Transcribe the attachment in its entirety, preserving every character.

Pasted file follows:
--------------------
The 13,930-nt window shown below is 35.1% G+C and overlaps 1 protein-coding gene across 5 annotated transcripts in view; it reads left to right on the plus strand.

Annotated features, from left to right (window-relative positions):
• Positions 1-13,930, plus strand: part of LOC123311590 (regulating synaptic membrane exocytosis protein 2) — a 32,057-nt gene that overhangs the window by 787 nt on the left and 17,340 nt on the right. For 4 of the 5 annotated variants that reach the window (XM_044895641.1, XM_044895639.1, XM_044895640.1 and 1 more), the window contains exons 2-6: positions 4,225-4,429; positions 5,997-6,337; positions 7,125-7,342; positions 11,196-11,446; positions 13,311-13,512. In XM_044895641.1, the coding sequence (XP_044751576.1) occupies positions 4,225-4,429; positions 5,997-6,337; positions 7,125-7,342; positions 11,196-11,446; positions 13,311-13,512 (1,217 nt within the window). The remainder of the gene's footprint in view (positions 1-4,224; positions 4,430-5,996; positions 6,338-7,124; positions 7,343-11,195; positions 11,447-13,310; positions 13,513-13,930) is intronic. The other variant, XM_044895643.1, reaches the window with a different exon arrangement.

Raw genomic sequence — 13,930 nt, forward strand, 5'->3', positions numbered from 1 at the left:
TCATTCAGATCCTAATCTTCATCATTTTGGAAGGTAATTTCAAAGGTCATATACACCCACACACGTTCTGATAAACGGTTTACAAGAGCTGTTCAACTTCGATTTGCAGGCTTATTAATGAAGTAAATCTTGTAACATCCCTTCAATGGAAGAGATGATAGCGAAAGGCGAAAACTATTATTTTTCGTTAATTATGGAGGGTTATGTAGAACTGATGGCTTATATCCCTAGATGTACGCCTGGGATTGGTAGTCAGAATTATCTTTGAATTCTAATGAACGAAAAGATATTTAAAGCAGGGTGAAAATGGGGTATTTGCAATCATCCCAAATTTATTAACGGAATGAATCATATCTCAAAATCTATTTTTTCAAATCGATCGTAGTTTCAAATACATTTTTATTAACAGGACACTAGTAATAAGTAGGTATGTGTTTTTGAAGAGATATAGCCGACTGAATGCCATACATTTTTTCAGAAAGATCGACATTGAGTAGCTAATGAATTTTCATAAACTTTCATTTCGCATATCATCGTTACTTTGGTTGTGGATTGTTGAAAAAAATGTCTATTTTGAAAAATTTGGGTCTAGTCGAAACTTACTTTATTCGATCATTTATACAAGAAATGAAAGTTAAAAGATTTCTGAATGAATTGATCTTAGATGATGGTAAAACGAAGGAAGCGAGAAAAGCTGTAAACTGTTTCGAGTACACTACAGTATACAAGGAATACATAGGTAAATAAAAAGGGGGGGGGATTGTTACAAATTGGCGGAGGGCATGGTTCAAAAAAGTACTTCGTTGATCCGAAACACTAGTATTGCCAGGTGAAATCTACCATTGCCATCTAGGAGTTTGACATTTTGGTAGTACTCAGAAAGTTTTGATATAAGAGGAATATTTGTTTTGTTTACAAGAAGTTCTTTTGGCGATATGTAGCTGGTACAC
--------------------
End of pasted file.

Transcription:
The 13,930-nt window shown below is 35.1% G+C and overlaps 1 protein-coding gene across 5 annotated transcripts in view; it reads left to right on the plus strand.

Annotated features, from left to right (window-relative positions):
• Positions 1-13,930, plus strand: part of LOC123311590 (regulating synaptic membrane exocytosis protein 2) — a 32,057-nt gene that overhangs the window by 787 nt on the left and 17,340 nt on the right. For 4 of the 5 annotated variants that reach the window (XM_044895641.1, XM_044895639.1, XM_044895640.1 and 1 more), the window contains exons 2-6: positions 4,225-4,429; positions 5,997-6,337; positions 7,125-7,342; positions 11,196-11,446; positions 13,311-13,512. In XM_044895641.1, the coding sequence (XP_044751576.1) occupies positions 4,225-4,429; positions 5,997-6,337; positions 7,125-7,342; positions 11,196-11,446; positions 13,311-13,512 (1,217 nt within the window). The remainder of the gene's footprint in view (positions 1-4,224; positions 4,430-5,996; positions 6,338-7,124; positions 7,343-11,195; positions 11,447-13,310; positions 13,513-13,930) is intronic. The other variant, XM_044895643.1, reaches the window with a different exon arrangement.

Raw genomic sequence — 13,930 nt, forward strand, 5'->3', positions numbered from 1 at the left:
TCATTCAGATCCTAATCTTCATCATTTTGGAAGGTAATTTCAAAGGTCATATACACCCACACACGTTCTGATAAACGGTTTACAAGAGCTGTTCAACTTCGATTTGCAGGCTTATTAATGAAGTAAATCTTGTAACATCCCTTCAATGGAAGAGATGATAGCGAAAGGCGAAAACTATTATTTTTCGTTAATTATGGAGGGTTATGTAGAACTGATGGCTTATATCCCTAGATGTACGCCTGGGATTGGTAGTCAGAATTATCTTTGAATTCTAATGAACGAAAAGATATTTAAAGCAGGGTGAAAATGGGGTATTTGCAATCATCCCAAATTTATTAACGGAATGAATCATATCTCAAAATCTATTTTTTCAAATCGATCGTAGTTTCAAATACATTTTTATTAACAGGACACTAGTAATAAGTAGGTATGTGTTTTTGAAGAGATATAGCCGACTGAATGCCATACATTTTTTCAGAAAGATCGACATTGAGTAGCTAATGAATTTTCATAAACTTTCATTTCGCATATCATCGTTACTTTGGTTGTGGATTGTTGAAAAAAATGTCTATTTTGAAAAATTTGGGTCTAGTCGAAACTTACTTTATTCGATCATTTATACAAGAAATGAAAGTTAAAAGATTTCTGAATGAATTGATCTTAGATGATGGTAAAACGAAGGAAGCGAGAAAAGCTGTAAACTGTTTCGAGTACACTACAGTATACAAGGAATACATAGGTAAATAAAAAGGGGGGGGGATTGTTACAAATTGGCGGAGGGCATGGTTCAAAAAAGTACTTCGTTGATCCGAAACACTAGTATTGCCAGGTGAAATCTACCATTGCCATCTAGGAGTTTGACATTTTGGTAGTACTCAGAAAGTTTTGATATAAGAGGAATATTTGTTTTGTTTACAAGAAGTTCTTTTGGCGATATGTAGCTGGTACAC